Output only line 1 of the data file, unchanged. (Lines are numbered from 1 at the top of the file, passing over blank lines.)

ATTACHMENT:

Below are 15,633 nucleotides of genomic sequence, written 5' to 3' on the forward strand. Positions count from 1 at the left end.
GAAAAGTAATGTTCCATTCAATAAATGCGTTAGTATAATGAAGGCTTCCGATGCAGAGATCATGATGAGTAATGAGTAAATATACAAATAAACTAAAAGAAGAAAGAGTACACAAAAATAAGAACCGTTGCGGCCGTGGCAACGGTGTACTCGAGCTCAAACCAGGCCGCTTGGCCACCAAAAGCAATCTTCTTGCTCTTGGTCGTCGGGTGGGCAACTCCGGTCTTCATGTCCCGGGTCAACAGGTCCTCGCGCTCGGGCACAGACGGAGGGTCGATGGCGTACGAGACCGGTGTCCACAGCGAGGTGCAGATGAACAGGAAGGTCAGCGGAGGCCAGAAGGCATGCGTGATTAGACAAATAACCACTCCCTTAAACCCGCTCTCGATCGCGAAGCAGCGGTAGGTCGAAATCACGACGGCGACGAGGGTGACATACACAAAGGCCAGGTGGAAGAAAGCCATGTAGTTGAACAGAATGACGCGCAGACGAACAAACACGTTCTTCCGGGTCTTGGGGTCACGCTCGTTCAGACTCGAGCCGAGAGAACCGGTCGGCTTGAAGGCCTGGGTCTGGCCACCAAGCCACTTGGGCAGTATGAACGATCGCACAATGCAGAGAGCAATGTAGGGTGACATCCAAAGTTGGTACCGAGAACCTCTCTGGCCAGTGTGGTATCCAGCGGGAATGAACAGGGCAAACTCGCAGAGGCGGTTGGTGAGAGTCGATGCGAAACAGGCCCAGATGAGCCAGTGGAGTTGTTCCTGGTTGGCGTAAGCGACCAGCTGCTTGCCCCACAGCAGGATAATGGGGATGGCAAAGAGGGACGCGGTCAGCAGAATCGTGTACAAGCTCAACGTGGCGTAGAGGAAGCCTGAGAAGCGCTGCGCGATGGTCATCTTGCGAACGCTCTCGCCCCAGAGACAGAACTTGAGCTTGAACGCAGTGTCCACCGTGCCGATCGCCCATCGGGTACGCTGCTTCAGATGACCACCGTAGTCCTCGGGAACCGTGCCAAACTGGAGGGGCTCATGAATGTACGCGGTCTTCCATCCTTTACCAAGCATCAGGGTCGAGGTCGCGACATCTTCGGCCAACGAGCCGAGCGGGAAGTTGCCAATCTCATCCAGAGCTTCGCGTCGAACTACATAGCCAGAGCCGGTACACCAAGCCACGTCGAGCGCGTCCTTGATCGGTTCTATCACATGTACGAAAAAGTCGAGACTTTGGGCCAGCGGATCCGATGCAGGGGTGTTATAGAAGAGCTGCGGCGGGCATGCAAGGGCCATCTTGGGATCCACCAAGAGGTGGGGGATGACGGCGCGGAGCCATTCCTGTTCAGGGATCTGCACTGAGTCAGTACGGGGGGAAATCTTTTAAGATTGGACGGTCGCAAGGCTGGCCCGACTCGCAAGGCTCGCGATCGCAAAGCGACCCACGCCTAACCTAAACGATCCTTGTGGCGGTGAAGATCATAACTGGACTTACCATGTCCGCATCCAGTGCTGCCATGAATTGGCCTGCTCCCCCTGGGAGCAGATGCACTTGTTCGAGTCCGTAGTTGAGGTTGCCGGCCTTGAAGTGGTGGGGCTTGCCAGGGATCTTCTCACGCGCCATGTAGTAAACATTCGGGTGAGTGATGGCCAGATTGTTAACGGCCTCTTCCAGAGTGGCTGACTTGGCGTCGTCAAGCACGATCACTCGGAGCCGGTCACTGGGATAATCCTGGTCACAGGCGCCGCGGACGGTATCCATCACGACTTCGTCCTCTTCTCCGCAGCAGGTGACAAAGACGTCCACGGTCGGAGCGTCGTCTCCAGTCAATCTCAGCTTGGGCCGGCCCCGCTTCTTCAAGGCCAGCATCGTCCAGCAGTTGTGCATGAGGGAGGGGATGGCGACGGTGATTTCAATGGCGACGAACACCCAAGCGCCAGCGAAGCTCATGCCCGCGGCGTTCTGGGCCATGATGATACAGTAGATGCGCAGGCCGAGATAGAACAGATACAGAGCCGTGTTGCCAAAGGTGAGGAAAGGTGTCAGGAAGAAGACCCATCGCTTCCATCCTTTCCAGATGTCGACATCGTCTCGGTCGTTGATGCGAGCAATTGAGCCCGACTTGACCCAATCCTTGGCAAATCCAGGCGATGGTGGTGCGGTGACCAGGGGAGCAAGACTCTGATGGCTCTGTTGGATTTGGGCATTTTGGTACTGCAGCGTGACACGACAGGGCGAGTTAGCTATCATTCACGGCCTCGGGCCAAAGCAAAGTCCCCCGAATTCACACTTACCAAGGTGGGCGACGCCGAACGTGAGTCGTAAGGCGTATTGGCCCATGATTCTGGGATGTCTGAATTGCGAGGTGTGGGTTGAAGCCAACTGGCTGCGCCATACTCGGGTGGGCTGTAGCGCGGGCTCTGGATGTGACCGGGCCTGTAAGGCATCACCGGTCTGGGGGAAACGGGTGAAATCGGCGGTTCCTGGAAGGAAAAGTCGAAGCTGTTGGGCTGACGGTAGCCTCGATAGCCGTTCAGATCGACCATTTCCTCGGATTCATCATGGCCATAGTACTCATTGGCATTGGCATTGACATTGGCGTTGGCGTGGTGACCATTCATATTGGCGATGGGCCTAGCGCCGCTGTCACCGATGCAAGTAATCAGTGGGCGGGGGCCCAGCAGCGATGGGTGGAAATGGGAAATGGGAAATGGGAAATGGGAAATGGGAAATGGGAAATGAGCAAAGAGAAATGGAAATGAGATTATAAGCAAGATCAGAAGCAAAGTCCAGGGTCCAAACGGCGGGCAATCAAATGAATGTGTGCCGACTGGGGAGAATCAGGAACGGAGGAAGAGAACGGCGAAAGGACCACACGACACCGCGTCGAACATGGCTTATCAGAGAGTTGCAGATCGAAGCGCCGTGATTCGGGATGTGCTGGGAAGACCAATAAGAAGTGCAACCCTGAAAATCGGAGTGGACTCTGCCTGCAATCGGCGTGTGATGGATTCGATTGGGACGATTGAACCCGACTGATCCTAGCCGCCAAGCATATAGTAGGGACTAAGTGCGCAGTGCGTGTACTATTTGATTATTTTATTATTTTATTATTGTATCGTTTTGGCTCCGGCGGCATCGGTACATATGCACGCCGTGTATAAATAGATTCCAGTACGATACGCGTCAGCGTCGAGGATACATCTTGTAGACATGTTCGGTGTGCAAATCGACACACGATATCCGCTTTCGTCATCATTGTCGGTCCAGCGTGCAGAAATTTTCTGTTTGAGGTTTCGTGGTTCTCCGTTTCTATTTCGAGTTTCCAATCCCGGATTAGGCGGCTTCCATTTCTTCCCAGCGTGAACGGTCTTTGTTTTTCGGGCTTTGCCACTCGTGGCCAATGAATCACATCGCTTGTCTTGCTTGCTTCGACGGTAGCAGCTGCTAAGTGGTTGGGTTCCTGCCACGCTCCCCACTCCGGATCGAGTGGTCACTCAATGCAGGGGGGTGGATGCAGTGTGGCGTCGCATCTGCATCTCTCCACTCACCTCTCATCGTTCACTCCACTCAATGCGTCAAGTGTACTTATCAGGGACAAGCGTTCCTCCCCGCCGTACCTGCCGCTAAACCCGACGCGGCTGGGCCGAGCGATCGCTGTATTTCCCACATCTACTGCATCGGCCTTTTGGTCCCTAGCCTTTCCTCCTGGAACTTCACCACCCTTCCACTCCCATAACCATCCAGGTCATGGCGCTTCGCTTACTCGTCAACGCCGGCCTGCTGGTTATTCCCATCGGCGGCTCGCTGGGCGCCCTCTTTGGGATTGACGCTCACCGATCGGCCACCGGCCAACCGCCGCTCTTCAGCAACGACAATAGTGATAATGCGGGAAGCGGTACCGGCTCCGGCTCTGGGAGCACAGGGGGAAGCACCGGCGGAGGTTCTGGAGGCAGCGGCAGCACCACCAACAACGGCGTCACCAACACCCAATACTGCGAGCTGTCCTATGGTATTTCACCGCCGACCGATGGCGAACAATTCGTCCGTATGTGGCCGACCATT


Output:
Below are 15,633 nucleotides of genomic sequence, written 5' to 3' on the forward strand. Positions count from 1 at the left end.